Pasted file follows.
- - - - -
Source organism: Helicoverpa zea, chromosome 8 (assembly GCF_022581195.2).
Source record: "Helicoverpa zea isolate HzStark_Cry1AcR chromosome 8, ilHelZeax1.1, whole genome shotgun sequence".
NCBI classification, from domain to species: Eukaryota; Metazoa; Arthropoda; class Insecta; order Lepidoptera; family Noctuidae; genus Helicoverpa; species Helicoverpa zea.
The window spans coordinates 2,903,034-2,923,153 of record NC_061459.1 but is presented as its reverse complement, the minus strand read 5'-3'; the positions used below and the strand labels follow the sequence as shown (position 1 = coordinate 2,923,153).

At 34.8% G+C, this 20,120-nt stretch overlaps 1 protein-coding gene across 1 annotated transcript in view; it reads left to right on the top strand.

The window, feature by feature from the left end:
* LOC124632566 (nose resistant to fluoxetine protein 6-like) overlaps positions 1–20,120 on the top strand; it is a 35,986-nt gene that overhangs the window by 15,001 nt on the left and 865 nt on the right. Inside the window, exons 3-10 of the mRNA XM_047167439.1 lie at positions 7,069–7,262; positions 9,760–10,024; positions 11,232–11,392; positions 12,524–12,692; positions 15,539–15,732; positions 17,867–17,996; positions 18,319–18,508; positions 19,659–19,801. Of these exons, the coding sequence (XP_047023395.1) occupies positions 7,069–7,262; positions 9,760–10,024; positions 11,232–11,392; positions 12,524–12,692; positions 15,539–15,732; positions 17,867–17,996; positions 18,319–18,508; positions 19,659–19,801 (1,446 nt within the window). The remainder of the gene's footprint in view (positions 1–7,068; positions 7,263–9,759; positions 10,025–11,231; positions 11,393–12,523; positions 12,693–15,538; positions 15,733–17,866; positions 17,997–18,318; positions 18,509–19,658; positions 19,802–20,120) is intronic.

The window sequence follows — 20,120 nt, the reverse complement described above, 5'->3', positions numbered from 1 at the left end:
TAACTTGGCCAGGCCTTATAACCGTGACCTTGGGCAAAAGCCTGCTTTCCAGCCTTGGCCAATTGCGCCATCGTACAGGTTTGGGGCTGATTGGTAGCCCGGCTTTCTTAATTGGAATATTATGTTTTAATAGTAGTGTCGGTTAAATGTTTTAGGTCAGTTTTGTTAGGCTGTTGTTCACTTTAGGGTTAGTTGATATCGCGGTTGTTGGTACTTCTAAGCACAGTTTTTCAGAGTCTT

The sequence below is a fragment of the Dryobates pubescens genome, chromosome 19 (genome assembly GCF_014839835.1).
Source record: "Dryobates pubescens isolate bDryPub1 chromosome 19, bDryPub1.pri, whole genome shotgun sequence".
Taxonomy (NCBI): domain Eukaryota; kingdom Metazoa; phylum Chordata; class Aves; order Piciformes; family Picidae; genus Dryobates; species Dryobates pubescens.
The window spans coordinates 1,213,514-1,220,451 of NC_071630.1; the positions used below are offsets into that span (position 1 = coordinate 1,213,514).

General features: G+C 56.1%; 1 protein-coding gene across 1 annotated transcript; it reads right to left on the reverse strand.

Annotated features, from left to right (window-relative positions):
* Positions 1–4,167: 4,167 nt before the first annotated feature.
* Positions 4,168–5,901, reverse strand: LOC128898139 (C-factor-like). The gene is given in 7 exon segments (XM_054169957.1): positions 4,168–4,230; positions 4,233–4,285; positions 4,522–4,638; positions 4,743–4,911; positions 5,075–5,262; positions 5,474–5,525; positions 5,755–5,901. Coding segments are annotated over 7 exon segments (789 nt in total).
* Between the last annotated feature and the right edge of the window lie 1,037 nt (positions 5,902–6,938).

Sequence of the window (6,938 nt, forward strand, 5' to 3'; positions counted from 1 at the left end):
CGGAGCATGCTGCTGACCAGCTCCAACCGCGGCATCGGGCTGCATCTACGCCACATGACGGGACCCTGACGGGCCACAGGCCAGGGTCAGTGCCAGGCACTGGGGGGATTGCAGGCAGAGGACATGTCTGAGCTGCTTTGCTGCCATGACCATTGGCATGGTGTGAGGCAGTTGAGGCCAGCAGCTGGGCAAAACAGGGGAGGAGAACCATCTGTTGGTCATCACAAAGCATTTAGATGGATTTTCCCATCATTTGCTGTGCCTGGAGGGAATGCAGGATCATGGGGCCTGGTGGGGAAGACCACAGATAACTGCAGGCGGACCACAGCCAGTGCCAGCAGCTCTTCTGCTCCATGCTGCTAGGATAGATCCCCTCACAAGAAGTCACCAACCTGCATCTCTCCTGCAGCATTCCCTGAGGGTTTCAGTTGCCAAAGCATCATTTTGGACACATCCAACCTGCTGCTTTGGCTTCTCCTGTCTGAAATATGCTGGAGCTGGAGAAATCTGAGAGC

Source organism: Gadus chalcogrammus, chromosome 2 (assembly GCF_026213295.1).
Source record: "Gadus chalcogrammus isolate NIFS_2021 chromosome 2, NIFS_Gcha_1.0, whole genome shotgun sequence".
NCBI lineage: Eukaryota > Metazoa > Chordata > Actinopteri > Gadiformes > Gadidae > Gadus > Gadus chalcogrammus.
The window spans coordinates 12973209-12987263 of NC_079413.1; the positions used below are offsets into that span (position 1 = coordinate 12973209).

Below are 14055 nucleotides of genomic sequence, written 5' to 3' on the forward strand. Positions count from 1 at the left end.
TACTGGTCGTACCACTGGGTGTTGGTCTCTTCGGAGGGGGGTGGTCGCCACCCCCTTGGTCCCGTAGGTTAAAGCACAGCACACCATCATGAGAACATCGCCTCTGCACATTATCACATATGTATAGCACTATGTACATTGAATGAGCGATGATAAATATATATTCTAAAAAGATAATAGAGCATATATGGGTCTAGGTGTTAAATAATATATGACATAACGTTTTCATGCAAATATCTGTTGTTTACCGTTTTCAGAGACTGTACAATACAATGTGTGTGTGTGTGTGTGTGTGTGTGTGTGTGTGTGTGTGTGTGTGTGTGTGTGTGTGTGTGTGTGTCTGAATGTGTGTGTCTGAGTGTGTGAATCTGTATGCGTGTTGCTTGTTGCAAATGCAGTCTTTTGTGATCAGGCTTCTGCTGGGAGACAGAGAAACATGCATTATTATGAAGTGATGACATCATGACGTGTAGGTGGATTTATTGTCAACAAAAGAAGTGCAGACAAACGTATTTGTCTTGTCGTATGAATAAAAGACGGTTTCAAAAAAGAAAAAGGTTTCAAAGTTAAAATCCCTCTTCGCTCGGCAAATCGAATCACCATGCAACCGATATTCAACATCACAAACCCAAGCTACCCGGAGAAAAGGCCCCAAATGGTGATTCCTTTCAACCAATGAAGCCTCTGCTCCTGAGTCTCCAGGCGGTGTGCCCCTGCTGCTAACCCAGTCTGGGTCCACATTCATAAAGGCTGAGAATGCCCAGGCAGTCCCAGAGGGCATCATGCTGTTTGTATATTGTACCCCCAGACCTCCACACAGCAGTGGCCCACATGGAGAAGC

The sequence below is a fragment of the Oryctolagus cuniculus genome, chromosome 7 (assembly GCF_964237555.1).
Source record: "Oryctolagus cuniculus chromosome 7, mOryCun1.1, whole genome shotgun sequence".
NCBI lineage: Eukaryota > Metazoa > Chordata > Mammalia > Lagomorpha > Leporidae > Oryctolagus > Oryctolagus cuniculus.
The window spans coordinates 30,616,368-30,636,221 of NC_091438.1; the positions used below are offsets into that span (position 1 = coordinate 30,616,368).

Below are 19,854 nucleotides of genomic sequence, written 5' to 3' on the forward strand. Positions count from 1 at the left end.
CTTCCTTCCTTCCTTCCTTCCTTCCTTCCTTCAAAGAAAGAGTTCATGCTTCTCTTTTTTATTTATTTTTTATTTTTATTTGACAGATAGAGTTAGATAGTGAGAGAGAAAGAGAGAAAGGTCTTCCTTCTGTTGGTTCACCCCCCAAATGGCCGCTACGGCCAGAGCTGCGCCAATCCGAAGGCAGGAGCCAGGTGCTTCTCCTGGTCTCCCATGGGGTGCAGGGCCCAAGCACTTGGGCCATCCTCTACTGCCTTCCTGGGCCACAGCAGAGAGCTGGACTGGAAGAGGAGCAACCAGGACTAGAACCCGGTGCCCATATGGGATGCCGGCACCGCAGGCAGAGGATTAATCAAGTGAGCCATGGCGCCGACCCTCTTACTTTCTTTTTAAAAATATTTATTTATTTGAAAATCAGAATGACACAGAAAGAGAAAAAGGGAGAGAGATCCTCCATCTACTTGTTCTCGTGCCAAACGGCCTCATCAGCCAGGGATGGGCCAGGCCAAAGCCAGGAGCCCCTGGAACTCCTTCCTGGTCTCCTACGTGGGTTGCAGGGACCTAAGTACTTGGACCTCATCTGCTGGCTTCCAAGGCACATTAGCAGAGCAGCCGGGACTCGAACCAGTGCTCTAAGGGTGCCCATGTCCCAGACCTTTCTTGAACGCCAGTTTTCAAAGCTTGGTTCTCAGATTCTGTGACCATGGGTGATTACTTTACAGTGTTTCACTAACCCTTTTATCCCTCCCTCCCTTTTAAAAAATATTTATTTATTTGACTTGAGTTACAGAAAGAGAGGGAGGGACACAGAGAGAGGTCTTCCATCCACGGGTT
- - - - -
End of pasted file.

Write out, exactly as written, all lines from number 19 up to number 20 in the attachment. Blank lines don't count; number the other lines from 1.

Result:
Sequence of the window (6,938 nt, forward strand, 5' to 3'; positions counted from 1 at the left end):
CGGAGCATGCTGCTGACCAGCTCCAACCGCGGCATCGGGCTGCATCTACGCCACATGACGGGACCCTGACGGGCCACAGGCCAGGGTCAGTGCCAGGCACTGGGGGGATTGCAGGCAGAGGACATGTCTGAGCTGCTTTGCTGCCATGACCATTGGCATGGTGTGAGGCAGTTGAGGCCAGCAGCTGGGCAAAACAGGGGAGGAGAACCATCTGTTGGTCATCACAAAGCATTTAGATGGATTTTCCCATCATTTGCTGTGCCTGGAGGGAATGCAGGATCATGGGGCCTGGTGGGGAAGACCACAGATAACTGCAGGCGGACCACAGCCAGTGCCAGCAGCTCTTCTGCTCCATGCTGCTAGGATAGATCCCCTCACAAGAAGTCACCAACCTGCATCTCTCCTGCAGCATTCCCTGAGGGTTTCAGTTGCCAAAGCATCATTTTGGACACATCCAACCTGCTGCTTTGGCTTCTCCTGTCTGAAATATGCTGGAGCTGGAGAAATCTGAGAGC